Help with literature review on experimental evidence for mechanisms of eukaryotic HGT

2 posts were merged into an existing topic: Still more Comments on Ewert’s Dependency Graph

It is characteristic of the eukaryotic HGT literature that the mechanism of transfer is bracketed as “unknown” or “an area for further research,” usually in the Discussion section of the paper.

Support for the HGT hypothesis in question therefore rests entirely on the phylogenetic anomaly.

That isn’t quite right. There are other signals and observations than merely the phylogenic anomaly.

If I started listing all the fields that can be described in this way, I’d get nothing else done for a couple of days.

That is a blatant falsehood and it’s really disappointing to see.

I forget: has Paul Nelson gone on record as denying that processed pseudogenes exist?


The “HGT hypothesis” flows from the phylogenetic anomaly. Research about mechanisms thereafter draw upon what we know about HGT in various systems.

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“Could it be that eukaryote LGT does not really exist to any significant extent in nature, but is an artefact produced by genome analysis pipelines?”

I just skimmed that paper and found unsurprisingly that it doesn’t support your false statement and isn’t about mechanisms of LGT, which was a few hours ago the topic of the thread. It’s definitely interesting in its own right, and so it’s a shame that it has become another quotemined piece of real scholarship.

So, to reiterate: the quote below is a careless falsehood. Disappointing, and tediously so.

If there is no further interest on your part in the topic of mechanisms of gene transfer, I’ll get back to some real work. To other participants in this thread: consider looking up “Occam’s broom” as it gives insight, IMO, into the conversation.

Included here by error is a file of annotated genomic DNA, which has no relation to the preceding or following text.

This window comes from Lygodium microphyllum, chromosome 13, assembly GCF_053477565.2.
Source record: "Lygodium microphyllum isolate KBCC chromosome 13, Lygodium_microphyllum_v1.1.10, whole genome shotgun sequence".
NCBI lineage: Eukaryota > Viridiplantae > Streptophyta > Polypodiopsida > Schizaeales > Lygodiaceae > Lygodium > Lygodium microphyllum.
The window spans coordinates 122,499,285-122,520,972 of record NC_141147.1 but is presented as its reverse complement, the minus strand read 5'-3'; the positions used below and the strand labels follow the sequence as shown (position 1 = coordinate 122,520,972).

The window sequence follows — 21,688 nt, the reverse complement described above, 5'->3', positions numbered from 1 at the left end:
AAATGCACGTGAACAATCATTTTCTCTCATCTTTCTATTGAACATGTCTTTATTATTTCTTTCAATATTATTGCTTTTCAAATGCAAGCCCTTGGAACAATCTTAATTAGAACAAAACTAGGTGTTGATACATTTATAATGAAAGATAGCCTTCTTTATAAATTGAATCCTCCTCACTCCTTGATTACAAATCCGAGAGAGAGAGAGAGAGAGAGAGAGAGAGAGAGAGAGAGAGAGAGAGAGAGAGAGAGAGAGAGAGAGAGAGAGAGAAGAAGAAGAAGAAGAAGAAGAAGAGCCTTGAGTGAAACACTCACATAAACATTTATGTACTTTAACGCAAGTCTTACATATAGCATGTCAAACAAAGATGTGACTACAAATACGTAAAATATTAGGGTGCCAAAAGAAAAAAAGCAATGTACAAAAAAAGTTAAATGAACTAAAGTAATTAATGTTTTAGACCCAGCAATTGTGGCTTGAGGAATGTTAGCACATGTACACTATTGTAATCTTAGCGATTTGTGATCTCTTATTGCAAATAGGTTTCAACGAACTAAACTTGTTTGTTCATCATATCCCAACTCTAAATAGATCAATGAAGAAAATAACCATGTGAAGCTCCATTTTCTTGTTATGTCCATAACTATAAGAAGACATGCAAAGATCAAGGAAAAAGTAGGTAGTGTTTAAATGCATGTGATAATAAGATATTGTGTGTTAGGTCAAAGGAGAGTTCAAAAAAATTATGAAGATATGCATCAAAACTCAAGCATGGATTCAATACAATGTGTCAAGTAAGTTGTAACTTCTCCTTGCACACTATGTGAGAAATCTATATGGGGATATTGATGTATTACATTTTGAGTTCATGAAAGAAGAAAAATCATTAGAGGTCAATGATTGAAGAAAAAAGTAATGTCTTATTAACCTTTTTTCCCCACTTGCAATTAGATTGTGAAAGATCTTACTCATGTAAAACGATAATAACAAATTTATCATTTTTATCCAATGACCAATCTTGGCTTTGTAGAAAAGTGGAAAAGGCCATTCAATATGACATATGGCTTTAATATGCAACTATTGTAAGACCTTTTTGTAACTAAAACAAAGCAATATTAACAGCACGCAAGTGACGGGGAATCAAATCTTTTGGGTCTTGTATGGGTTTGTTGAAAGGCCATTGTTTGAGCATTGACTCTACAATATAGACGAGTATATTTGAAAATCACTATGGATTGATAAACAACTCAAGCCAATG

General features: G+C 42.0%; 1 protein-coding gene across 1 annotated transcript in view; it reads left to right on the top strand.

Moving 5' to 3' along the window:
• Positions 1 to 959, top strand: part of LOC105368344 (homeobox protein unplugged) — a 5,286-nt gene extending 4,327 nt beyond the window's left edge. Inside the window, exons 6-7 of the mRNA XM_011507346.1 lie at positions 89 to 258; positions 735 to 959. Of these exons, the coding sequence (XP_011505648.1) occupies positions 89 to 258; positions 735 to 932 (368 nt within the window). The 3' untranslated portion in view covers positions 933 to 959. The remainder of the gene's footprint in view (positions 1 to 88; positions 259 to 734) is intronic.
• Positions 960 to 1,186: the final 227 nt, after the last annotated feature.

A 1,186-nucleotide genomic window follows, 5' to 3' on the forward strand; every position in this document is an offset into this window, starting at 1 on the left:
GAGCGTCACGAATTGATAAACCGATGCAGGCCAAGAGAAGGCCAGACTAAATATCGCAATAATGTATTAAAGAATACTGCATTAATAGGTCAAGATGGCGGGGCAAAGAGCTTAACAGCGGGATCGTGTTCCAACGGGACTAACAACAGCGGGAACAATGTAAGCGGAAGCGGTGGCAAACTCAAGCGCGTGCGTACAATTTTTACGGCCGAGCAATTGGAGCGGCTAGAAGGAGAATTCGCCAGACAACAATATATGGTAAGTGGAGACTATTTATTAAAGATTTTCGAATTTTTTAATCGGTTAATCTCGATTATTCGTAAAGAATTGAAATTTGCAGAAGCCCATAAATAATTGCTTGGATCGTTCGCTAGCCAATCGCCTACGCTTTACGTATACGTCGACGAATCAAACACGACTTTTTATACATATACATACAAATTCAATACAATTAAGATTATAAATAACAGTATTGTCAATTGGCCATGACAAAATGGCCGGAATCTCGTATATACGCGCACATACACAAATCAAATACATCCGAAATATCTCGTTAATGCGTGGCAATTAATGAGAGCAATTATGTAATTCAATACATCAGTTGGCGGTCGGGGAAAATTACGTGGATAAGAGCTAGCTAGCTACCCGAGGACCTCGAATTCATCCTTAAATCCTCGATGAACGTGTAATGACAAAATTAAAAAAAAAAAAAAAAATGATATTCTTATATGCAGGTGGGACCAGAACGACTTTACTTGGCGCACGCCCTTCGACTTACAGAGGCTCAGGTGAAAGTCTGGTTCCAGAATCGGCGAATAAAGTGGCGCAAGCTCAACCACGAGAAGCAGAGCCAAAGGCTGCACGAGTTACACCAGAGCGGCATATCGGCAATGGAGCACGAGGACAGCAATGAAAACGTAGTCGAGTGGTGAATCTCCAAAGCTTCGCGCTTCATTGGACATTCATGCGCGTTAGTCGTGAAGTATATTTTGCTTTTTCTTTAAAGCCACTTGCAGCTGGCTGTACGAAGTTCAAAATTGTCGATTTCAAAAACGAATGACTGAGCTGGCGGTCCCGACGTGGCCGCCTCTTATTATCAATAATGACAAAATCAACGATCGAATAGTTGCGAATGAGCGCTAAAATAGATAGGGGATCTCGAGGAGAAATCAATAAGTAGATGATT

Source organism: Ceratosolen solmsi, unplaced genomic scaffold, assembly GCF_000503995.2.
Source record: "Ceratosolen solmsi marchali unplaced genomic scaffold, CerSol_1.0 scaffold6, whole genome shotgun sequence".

Thanks for posting the examples of germline HGT. Had not seen them yet. Gonads are immunologically privileged. Does that make HGT more or less likely?

Read, don’t skim. From p. 8, my emphasis:

“Should LGT be the new default explanation for ‘unexpected branches’ in eukaryotic phylogenetic trees? We can easily remedy the ‘unexpected branch problem’ with measures less dire than LGT, for example, by assuming that occasional phylogeny artefacts are a normal and unavoidable component of phylogenetic reconstruction. Part of the problem is that trees with unexpected branches can readily be published as evidence for eukaryote LGT in many journals […]”

Phylogenetic anomaly, no evidence of mechanism of transfer. This is directly relevant to the question in the OP of the mechanism of transfer, if one takes the time to disarticulate the logic of the LGT / HGT inference.

Human and animal cells grown in the lab can be readily transfected with plasmids using simple agents such as calcium phosphate.
Eukaryotic organisms are known to be capable of taking in “naked” foregin DNA found in the environment, and plasmid transfers between eukaryotic cells such as yeast have been documented.

@pnelson he is saying something different. He is saying that phylogenetic anomalies can be explained by either reconstruction errors or HGT, so we shouldn’t assuming HGT without ensuring it wasn’t a reconstruction error.

This doesn’t seem to give much support to your point, @glipsnort and @Dan_Eastwood have already made the point already.


With the use of phylogenetics and comparative genomics, we also know that HGT is very rare in most complex animals.

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Which makes the title of that article extermely misleading:

That term “hallmark” doesn’t sound right at all.

Indeed. I count 3 HGT events in the human lineage since the primate common ancestor. I would call that rare. In the other groups we are looking at less than 200 events over very long time scales which is a drop in the bucket compared to a 10,000 to 20,000 gene count with some turnover.


And just 1 in our evolution from common ancestry with the Great Apes. Rare indeed. It might even be a reconstruction error…

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That doesn’t back up your false statement and you should be able to see why. I have no further comment on that.

I’m sure it hinders HGT all things considered, but the thread was about eukaryotes, which include vast numbers of lineages to which “gonad” and “immunologically privileged” don’t apply. If the topic of this thread had been “HGT in mammals” I wouldn’t have bothered to respond.

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Maybe we are reading @pnelson wrong here. I admit I am/was anticipating that @pnelson’s argument would look something like the quote here. In citing Martin’s paper, it would seem as if @pnelson is actually raising questions about the authenticity of supposed phylogenetic anomaly. This is good practice - if the anomaly doesn’t exist, if it is an artifact of the technology and analysis, then there is no reason for anyone to get excited about it. And certainly no reason to start talking about a lack of a mechanism (for something that isn’t real) or problems for evolutionary theory.


Did you know mammalian and yeast cells can be transformed with Agrobacterium?